"The future of surgery is not about blood and guts; the future of surgery is about bits and bytes.”
/Dr. Richard Satava/

Sunday, January 25, 2009

Da Vinci Surgical System I.

The following posts will be about the famous da Vinci system, the only complete teleoperation surgical robot currently available. It is also remarkable that the developer and producer Intuitive Surgical Inc. is the only profitable company in the field. They went to NASDAQ in 2004 at 15USD price (ISRG), and went up to 310 in summer 2008. They made 144 M USD net income in 2007 (out of 600M sales), doubling their 2006 results, but they are still on the way to pay back the total 500 M USD investment needed to develop the da Vinci robot.
The history of the development goes back to the late ‘70s when the idea of surgical robotics was born. Inspired by the great possibilities of telesurgery, NASA made some plans, but never financed a real development project. Later, around 1994, they built a pilot system, the Robot Assisted MicroSurgery (RAMS). The robot showed great capabilities, but unfortunately in the late’90s the project was stopped due to the lack of funding (and is still sitting untouched in a lab at JPL).
The DARPA decided to invest into the area, and in the early ‘90s promising technologies emerged. Primarily, SRI was investigating the feasibility of telesurgery with master-slave manipulators with stereo vision feedback. In the mid ‘90s, they licensed the master manipulator design of Madhani along with many other patents (e.g. the RCM robot concept developed by Taylor et al. at IBM) and founded Intuitive Surgical Inc. Akhil Madhani had the idea in 1993 watching an episode of the M*A*S*H to develop a surgical robot. He created the Black Falcon as his thesis work working under Prof. Salisbury in the Artificial Intelligence Laboratory of the MIT. This tendon driven robot became the prototype of the da Vinci arms.
By 1997 the first prototype Lenny was ready for animal trials, at Intuitive, and next, Mona was madefor the very first human trials tooking place in the Saint-BlasiusHospital, Dendermonde, Belgium in March 1997 (Vascular & Gynecologic surgeries). As the system was intended primarily for cardio-vascular surgeries, specific clinical trials were performed in Paris and Leipzig in May 1998. Based on the initial experiences, the market ready version of the robot (da Vinci) got advanced control and ergonomic features compared to the Mona, and final tests began in 1999.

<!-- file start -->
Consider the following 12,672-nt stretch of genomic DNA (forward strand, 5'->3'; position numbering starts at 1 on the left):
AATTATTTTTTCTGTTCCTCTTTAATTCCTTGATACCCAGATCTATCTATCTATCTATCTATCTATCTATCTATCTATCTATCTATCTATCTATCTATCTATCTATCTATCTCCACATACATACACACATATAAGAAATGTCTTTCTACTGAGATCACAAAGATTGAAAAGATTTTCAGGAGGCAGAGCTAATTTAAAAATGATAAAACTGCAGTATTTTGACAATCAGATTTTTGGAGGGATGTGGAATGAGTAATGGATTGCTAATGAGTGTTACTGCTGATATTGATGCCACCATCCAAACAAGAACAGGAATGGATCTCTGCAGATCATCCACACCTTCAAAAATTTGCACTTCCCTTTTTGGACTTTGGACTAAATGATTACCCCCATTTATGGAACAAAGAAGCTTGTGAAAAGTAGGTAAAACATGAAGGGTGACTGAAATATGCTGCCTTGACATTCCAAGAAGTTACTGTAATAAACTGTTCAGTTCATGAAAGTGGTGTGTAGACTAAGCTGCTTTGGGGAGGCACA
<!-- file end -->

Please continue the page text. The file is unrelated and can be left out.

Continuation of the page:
Eventually, the FDA approved the system for general laparoscopic surgery (gallbladder, gastroesophageal reflux and gynecologic surgery) in July 2000, and Thoracoscopic Surgery and Laparoscopic Radical Prostatectomy in 2002, followed by many other 510K approvals.
As soon as the da Vinci was out, Intuitive continued with perfection the system, and the new generation, the da Vinci-S got ready in 2005. The next post will tell more about the new features.
Source of pictures: Simon DiMaio, Practicalities: Tele-Robotic Surgery and the daVinci System

3 comments:

maYk said...

yes, Da Vinci Surgical System is highly effective in these days. www.mygynexam.com

Kathy Thompson said...

Despite the benefits stated inside the research of Intuitive Surgical, Corporation, however, many doctors aren't convinced to take advantage from the da vinci surgical system. These surgeons report that the surgical system’s so referred to as benefits are essentially marketing techniques created by the manufacturer to lure customers, which you'll find no scientific evidence to assist such claims. According to them, traditional surgery continues to be safer option

Alexi Davenport said...

Telesurgery is such an exciting subject! I have only recently heard about the Da Vinci system, but I want to learn more about it. By the way the stocks shot up by 295 so quickly, I'd say it's a worthy place to invest for the future. It will be interesting to see where it goes in the future.
Alexi | http://oldfarmobgyn.com/services/da-vinci-surgical-system/